Understanding Mental Illness

Queens Public Television's award-winning original series.

QPTV Presents: Understanding Mental Illness “What Is Mental Illness?” took first place honors in the Diversity Empowerment category. This is the first in a series of programs produced to encourage a better understanding of mental illness. Often using schizophrenia as an example, this program explores what we now know may be some of the causes of mental illness, the latest treatments, and the future of care for the mentally ill.

QPTV Presents: Understanding Mental Illness “Community Based Treatment” tied for first place in the Science, Health and Spirituality category. This program, part of a series about mental illness, explores how modern therapies and medications can enable people to remain at home, with family and friends nearby, as they journey toward recovery. For too long, people feared that a diagnosis of mental illness meant a life sentence in an institution. Today, community based treatment offers an effective alternative to hospitalization for many who suffer from a mental illness.

This episode follows two recovering patients at Creedmoor as they struggle with serious mental illness and prepare to transition back into their communities. Their efforts help them regain the self respect which results from doing productive work as they learn valuable skills while employed in the "Big Nosh" program.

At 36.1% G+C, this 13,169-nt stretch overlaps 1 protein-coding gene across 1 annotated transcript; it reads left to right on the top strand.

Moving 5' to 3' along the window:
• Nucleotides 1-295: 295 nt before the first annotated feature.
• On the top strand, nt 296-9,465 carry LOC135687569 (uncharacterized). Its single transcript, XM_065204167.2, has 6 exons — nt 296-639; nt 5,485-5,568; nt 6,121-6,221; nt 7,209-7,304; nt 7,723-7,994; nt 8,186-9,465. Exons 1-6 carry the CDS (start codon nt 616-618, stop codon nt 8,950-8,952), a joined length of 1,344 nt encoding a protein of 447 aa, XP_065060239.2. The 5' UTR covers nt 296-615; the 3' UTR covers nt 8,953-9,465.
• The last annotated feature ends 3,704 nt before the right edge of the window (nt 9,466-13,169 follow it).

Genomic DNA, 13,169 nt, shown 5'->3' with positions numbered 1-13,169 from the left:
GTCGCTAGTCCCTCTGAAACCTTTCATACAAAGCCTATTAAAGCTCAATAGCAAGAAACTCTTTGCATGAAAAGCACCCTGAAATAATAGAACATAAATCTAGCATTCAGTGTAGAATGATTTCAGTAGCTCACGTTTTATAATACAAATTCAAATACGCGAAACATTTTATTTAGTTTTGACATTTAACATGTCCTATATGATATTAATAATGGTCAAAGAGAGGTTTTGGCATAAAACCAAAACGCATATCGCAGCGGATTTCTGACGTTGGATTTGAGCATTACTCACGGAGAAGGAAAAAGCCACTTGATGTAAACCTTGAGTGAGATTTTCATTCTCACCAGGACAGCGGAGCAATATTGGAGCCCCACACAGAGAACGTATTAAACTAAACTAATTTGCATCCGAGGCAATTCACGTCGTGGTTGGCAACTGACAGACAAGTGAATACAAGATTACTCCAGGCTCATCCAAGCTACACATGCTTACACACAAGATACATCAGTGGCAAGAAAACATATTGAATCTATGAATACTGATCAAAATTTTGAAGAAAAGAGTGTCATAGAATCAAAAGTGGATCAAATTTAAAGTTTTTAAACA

Occasionally, mental illness results in unfortunate consequences. Journeys introduces us to several patients in varying stages of recovery from serious mental disorders. We also explore the unique Living Museum, an "asylum" for artists who have some unique stories and backgrounds. Dr. Janos Marton explains his thinking on how to combat the self-stigmatizing which often accompanies mental illness.

Transitions explains the processes which enable patients and clients to rejoin their communities. Evaluation of their readiness is a team effort, and so is the creation of a plan for continued support, housing, and medical care as they move toward independence. Programs such as those at Transitional Services of New York provide the scaffolding for their new lives. Erin, a previous patient, re-visits Creedmoor and reflects on her past, her present occupation as Peer Bridger to other patients, and the future after her recent marriage.

Mental illness can strike anyone at any age. This program concerns itself with typical onsets and the related issues for various population groups. Young children may need help dealing with loss and grief. Pre-teens and teens today are at an increased risk of self-destructive behaviors. The extraordinary physical changes that occur as a woman brings a child into the world can also have an effect on mental well-being. Military personnel and others may suffer from post traumatic stress disorder (PTSD). The aging face possible dementia and depression but an older treatment, now improved, offers help.

QPTV Presents